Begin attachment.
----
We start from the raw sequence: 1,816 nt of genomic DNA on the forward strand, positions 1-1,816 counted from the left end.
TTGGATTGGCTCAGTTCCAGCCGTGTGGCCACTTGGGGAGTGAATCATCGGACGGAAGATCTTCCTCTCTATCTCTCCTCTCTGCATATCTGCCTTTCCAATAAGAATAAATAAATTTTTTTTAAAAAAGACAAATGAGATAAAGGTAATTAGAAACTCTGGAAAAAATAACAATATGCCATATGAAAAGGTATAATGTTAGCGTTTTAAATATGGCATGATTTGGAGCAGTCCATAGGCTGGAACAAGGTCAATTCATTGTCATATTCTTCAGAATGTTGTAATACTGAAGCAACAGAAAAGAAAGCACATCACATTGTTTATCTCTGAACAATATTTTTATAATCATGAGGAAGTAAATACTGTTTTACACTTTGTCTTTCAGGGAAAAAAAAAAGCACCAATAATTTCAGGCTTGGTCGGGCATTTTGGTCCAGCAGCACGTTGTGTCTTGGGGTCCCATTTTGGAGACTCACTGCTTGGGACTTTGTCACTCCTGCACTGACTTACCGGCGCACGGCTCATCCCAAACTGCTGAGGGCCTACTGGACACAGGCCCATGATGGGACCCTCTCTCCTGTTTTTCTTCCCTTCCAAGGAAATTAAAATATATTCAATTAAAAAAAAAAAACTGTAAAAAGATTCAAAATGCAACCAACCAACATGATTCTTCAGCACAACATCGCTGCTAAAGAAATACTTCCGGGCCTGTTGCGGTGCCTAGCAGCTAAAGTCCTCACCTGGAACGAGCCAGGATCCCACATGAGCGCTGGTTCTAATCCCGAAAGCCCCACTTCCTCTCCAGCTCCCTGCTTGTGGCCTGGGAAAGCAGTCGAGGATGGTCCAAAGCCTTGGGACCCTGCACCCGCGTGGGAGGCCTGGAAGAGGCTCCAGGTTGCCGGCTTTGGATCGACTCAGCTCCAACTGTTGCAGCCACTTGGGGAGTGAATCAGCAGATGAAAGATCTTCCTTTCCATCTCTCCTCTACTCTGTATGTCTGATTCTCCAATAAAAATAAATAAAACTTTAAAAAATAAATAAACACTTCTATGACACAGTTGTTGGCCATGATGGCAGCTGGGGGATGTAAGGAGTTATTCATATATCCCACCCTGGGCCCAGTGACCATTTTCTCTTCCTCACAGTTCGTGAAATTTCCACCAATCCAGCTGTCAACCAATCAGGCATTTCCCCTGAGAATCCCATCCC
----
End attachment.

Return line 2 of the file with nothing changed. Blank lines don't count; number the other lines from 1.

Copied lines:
TTGGATTGGCTCAGTTCCAGCCGTGTGGCCACTTGGGGAGTGAATCATCGGACGGAAGATCTTCCTCTCTATCTCTCCTCTCTGCATATCTGCCTTTCCAATAAGAATAAATAAATTTTTTTTAAAAAAGACAAATGAGATAAAGGTAATTAGAAACTCTGGAAAAAATAACAATATGCCATATGAAAAGGTATAATGTTAGCGTTTTAAATATGGCATGATTTGGAGCAGTCCATAGGCTGGAACAAGGTCAATTCATTGTCATATTCTTCAGAATGTTGTAATACTGAAGCAACAGAAAAGAAAGCACATCACATTGTTTATCTCTGAACAATATTTTTATAATCATGAGGAAGTAAATACTGTTTTACACTTTGTCTTTCAGGGAAAAAAAAAAGCACCAATAATTTCAGGCTTGGTCGGGCATTTTGGTCCAGCAGCACGTTGTGTCTTGGGGTCCCATTTTGGAGACTCACTGCTTGGGACTTTGTCACTCCTGCACTGACTTACCGGCGCACGGCTCATCCCAAACTGCTGAGGGCCTACTGGACACAGGCCCATGATGGGACCCTCTCTCCTGTTTTTCTTCCCTTCCAAGGAAATTAAAATATATTCAATTAAAAAAAAAAAACTGTAAAAAGATTCAAAATGCAACCAACCAACATGATTCTTCAGCACAACATCGCTGCTAAAGAAATACTTCCGGGCCTGTTGCGGTGCCTAGCAGCTAAAGTCCTCACCTGGAACGAGCCAGGATCCCACATGAGCGCTGGTTCTAATCCCGAAAGCCCCACTTCCTCTCCAGCTCCCTGCTTGTGGCCTGGGAAAGCAGTCGAGGATGGTCCAAAGCCTTGGGACCCTGCACCCGCGTGGGAGGCCTGGAAGAGGCTCCAGGTTGCCGGCTTTGGATCGACTCAGCTCCAACTGTTGCAGCCACTTGGGGAGTGAATCAGCAGATGAAAGATCTTCCTTTCCATCTCTCCTCTACTCTGTATGTCTGATTCTCCAATAAAAATAAATAAAACTTTAAAAAATAAATAAACACTTCTATGACACAGTTGTTGGCCATGATGGCAGCTGGGGGATGTAAGGAGTTATTCATATATCCCACCCTGGGCCCAGTGACCATTTTCTCTTCCTCACAGTTCGTGAAATTTCCACCAATCCAGCTGTCAACCAATCAGGCATTTCCCCTGAGAATCCCATCCC